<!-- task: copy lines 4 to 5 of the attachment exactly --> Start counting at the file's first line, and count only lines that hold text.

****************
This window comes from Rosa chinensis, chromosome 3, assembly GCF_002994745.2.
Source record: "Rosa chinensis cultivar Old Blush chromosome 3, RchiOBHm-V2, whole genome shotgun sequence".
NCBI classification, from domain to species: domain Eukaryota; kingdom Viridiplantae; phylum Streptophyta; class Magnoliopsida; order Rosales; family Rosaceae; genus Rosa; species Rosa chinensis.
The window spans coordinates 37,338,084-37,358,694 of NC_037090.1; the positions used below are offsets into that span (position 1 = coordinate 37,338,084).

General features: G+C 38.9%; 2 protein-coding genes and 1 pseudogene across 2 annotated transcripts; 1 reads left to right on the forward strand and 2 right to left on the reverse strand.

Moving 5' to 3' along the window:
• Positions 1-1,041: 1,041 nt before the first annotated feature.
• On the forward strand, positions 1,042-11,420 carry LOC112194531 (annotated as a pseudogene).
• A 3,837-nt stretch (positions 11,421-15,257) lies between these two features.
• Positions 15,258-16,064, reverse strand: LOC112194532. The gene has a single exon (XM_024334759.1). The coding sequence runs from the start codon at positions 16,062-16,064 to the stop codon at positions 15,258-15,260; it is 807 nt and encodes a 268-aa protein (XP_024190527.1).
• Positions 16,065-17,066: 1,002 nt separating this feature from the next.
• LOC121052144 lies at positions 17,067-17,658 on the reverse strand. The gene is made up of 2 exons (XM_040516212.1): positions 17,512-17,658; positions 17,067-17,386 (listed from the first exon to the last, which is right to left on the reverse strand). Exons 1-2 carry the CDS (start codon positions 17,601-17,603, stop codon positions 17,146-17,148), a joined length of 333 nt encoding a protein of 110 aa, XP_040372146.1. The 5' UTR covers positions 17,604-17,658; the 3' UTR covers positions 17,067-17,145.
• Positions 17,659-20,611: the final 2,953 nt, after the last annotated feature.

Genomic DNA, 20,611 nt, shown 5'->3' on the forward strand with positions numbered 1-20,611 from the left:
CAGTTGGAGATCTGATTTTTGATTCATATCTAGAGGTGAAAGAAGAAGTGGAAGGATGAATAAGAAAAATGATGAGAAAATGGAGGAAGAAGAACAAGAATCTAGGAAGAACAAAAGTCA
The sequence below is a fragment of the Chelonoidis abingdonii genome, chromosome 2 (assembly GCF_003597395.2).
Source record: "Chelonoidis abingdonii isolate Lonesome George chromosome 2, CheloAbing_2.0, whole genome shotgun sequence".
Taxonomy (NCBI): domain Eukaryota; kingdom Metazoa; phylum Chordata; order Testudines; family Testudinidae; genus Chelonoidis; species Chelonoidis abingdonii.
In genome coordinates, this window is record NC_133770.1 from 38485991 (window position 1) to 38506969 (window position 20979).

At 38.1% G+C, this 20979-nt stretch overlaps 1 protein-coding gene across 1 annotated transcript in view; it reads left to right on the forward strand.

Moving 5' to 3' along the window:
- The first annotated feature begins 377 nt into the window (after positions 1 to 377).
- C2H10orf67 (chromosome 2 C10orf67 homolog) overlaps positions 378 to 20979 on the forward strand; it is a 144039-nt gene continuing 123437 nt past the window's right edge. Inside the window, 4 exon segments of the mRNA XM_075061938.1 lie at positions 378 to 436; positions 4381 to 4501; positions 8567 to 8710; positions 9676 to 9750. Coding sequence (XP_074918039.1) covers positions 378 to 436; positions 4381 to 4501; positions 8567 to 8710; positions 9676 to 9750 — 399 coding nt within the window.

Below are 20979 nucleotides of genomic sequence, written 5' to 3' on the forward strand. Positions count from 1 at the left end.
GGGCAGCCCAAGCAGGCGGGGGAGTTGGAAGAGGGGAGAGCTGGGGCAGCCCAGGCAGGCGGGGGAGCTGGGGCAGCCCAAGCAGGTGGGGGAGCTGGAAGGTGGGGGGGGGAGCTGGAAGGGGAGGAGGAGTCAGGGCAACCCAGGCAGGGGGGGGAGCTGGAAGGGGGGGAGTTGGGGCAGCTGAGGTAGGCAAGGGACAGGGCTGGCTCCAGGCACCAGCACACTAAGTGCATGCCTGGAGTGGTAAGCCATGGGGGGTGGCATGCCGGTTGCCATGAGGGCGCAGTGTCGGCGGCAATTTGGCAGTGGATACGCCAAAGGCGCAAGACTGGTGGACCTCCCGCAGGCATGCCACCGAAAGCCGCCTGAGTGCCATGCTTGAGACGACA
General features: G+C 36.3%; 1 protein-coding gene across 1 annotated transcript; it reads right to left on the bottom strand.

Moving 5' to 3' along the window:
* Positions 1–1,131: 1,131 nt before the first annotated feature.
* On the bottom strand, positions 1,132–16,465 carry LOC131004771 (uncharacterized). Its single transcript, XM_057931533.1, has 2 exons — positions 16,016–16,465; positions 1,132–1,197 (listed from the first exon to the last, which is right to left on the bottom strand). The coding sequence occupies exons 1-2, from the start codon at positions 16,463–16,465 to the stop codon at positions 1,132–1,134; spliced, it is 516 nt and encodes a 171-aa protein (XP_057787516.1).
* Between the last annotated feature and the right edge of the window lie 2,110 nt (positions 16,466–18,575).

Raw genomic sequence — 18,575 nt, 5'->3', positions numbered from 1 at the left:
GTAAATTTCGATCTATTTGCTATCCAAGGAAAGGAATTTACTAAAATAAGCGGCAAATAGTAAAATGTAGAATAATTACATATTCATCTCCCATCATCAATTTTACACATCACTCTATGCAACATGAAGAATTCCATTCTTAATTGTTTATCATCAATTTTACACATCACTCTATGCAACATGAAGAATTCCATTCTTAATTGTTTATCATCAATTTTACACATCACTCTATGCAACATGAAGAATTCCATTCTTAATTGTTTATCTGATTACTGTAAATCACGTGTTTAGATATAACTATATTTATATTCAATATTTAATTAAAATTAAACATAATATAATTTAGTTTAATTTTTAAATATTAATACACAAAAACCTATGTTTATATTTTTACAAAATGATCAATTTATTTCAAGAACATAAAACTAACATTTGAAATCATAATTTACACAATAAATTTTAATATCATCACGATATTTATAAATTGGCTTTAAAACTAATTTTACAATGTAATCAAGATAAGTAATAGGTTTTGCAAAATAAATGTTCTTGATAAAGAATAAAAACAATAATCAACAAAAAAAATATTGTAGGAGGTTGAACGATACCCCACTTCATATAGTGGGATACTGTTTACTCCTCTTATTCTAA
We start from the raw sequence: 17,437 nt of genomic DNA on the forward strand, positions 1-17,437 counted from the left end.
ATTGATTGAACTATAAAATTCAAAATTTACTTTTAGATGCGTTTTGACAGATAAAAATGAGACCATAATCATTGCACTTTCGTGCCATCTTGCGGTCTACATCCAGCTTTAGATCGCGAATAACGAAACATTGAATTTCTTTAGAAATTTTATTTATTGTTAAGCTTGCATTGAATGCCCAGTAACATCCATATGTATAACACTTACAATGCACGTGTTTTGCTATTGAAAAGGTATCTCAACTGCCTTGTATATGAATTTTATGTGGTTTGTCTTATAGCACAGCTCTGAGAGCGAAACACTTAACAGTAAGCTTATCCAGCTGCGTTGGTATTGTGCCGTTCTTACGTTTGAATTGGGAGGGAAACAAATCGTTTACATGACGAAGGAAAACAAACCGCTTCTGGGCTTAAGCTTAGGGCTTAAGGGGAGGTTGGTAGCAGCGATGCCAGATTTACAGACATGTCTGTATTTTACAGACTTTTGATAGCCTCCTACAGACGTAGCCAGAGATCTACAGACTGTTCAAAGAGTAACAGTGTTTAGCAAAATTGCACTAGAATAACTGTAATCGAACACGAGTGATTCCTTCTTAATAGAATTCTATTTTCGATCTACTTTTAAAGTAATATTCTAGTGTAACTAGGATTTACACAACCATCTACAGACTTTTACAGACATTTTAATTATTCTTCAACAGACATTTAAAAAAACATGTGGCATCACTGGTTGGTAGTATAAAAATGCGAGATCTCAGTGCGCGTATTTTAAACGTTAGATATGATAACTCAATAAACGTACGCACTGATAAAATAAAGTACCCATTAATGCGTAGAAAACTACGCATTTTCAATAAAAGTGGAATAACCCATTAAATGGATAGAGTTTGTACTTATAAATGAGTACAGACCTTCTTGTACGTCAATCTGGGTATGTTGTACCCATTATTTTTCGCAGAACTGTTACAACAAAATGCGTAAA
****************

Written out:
The window spans coordinates 37,338,084-37,358,694 of NC_037090.1; the positions used below are offsets into that span (position 1 = coordinate 37,338,084).

General features: G+C 38.9%; 2 protein-coding genes and 1 pseudogene across 2 annotated transcripts; 1 reads left to right on the forward strand and 2 right to left on the reverse strand.